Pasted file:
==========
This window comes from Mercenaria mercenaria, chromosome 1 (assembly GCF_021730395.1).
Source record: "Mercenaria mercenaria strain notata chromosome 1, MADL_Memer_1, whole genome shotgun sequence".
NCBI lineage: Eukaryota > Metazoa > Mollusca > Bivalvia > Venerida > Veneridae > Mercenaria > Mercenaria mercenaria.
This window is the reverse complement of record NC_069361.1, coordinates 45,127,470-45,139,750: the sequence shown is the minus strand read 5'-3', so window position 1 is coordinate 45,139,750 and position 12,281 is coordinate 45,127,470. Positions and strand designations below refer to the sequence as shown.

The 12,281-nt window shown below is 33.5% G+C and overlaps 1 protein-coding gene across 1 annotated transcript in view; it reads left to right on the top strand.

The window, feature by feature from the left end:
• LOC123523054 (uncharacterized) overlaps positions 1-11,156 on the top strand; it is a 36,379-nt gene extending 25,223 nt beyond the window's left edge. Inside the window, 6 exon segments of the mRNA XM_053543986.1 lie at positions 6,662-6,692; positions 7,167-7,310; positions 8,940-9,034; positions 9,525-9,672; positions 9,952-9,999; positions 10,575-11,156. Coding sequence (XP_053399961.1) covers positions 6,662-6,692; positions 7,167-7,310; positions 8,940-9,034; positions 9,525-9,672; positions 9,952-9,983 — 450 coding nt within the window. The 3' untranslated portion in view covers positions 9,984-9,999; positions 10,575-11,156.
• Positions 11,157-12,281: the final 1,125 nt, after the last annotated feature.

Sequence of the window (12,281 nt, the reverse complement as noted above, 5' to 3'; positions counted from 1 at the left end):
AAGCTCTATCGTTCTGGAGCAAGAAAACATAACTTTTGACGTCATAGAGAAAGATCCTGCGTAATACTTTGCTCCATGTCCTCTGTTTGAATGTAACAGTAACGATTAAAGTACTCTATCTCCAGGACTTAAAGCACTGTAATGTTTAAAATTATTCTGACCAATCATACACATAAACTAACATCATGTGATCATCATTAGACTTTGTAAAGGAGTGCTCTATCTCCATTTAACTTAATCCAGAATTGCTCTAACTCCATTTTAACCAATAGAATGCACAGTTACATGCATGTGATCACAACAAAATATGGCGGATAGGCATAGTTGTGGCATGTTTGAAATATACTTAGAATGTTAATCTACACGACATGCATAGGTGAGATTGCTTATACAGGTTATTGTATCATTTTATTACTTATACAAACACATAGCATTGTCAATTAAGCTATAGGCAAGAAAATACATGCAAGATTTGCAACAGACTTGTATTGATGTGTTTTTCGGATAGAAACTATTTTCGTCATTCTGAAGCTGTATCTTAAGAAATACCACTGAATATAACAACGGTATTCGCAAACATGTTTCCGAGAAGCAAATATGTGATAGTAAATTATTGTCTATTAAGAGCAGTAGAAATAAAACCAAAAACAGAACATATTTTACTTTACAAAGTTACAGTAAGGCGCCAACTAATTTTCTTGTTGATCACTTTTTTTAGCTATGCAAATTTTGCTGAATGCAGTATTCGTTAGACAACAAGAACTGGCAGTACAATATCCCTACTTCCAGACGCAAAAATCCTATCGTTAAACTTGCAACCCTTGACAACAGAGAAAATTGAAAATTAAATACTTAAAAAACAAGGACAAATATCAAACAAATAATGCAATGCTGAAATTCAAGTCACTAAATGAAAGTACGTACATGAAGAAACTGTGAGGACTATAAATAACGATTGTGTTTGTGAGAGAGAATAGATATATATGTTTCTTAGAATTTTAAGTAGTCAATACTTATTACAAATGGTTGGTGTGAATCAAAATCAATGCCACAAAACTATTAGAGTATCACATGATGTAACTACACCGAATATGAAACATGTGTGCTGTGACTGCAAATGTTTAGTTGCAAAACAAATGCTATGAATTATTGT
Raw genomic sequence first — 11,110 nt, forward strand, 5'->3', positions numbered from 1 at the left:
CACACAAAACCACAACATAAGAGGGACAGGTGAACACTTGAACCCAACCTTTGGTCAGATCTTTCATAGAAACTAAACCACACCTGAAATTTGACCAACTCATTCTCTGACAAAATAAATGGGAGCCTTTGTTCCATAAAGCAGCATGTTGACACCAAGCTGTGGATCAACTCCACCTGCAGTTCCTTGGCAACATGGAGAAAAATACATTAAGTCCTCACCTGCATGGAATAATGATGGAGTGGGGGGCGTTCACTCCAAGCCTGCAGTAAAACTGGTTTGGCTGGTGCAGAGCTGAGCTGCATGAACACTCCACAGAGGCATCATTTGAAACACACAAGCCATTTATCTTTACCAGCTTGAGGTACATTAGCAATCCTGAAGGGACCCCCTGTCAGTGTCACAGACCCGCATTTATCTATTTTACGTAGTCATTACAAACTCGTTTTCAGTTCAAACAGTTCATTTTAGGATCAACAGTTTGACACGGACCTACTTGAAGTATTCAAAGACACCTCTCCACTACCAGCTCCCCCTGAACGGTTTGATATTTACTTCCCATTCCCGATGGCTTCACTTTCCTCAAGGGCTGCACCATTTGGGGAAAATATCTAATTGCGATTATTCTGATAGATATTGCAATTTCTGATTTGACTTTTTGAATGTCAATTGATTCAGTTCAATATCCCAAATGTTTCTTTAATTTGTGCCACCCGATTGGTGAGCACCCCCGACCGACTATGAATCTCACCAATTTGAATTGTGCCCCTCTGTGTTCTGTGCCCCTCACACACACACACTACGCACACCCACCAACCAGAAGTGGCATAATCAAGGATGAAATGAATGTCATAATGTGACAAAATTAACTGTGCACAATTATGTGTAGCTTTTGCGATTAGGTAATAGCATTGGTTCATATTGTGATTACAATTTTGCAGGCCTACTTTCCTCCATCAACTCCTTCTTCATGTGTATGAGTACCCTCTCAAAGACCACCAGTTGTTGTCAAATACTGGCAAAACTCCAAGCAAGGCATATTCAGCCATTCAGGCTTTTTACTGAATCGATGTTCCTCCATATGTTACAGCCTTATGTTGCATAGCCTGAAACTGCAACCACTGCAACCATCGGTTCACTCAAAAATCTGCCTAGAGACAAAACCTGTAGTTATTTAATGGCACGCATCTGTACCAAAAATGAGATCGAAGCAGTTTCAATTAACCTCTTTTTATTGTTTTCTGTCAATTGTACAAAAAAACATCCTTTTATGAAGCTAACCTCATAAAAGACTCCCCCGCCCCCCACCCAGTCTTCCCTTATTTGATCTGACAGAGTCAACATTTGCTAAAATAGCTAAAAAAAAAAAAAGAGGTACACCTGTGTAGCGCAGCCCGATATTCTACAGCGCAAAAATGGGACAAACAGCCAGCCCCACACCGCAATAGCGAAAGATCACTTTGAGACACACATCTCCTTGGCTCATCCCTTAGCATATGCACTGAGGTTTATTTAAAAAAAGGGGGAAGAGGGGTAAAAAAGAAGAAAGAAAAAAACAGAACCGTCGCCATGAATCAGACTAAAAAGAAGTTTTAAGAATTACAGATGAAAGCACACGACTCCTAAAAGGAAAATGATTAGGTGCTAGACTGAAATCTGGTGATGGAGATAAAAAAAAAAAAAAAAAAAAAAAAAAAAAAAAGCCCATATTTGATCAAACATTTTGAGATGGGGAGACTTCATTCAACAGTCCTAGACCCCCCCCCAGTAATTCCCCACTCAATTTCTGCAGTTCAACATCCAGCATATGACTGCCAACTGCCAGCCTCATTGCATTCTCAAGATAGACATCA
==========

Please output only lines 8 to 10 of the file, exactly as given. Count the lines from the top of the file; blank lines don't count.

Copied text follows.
• Positions 11,157-12,281: the final 1,125 nt, after the last annotated feature.

Sequence of the window (12,281 nt, the reverse complement as noted above, 5' to 3'; positions counted from 1 at the left end):
AAGCTCTATCGTTCTGGAGCAAGAAAACATAACTTTTGACGTCATAGAGAAAGATCCTGCGTAATACTTTGCTCCATGTCCTCTGTTTGAATGTAACAGTAACGATTAAAGTACTCTATCTCCAGGACTTAAAGCACTGTAATGTTTAAAATTATTCTGACCAATCATACACATAAACTAACATCATGTGATCATCATTAGACTTTGTAAAGGAGTGCTCTATCTCCATTTAACTTAATCCAGAATTGCTCTAACTCCATTTTAACCAATAGAATGCACAGTTACATGCATGTGATCACAACAAAATATGGCGGATAGGCATAGTTGTGGCATGTTTGAAATATACTTAGAATGTTAATCTACACGACATGCATAGGTGAGATTGCTTATACAGGTTATTGTATCATTTTATTACTTATACAAACACATAGCATTGTCAATTAAGCTATAGGCAAGAAAATACATGCAAGATTTGCAACAGACTTGTATTGATGTGTTTTTCGGATAGAAACTATTTTCGTCATTCTGAAGCTGTATCTTAAGAAATACCACTGAATATAACAACGGTATTCGCAAACATGTTTCCGAGAAGCAAATATGTGATAGTAAATTATTGTCTATTAAGAGCAGTAGAAATAAAACCAAAAACAGAACATATTTTACTTTACAAAGTTACAGTAAGGCGCCAACTAATTTTCTTGTTGATCACTTTTTTTAGCTATGCAAATTTTGCTGAATGCAGTATTCGTTAGACAACAAGAACTGGCAGTACAATATCCCTACTTCCAGACGCAAAAATCCTATCGTTAAACTTGCAACCCTTGACAACAGAGAAAATTGAAAATTAAATACTTAAAAAACAAGGACAAATATCAAACAAATAATGCAATGCTGAAATTCAAGTCACTAAATGAAAGTACGTACATGAAGAAACTGTGAGGACTATAAATAACGATTGTGTTTGTGAGAGAGAATAGATATATATGTTTCTTAGAATTTTAAGTAGTCAATACTTATTACAAATGGTTGGTGTGAATCAAAATCAATGCCACAAAACTATTAGAGTATCACATGATGTAACTACACCGAATATGAAACATGTGTGCTGTGACTGCAAATGTTTAGTTGCAAAACAAATGCTATGAATTATTGT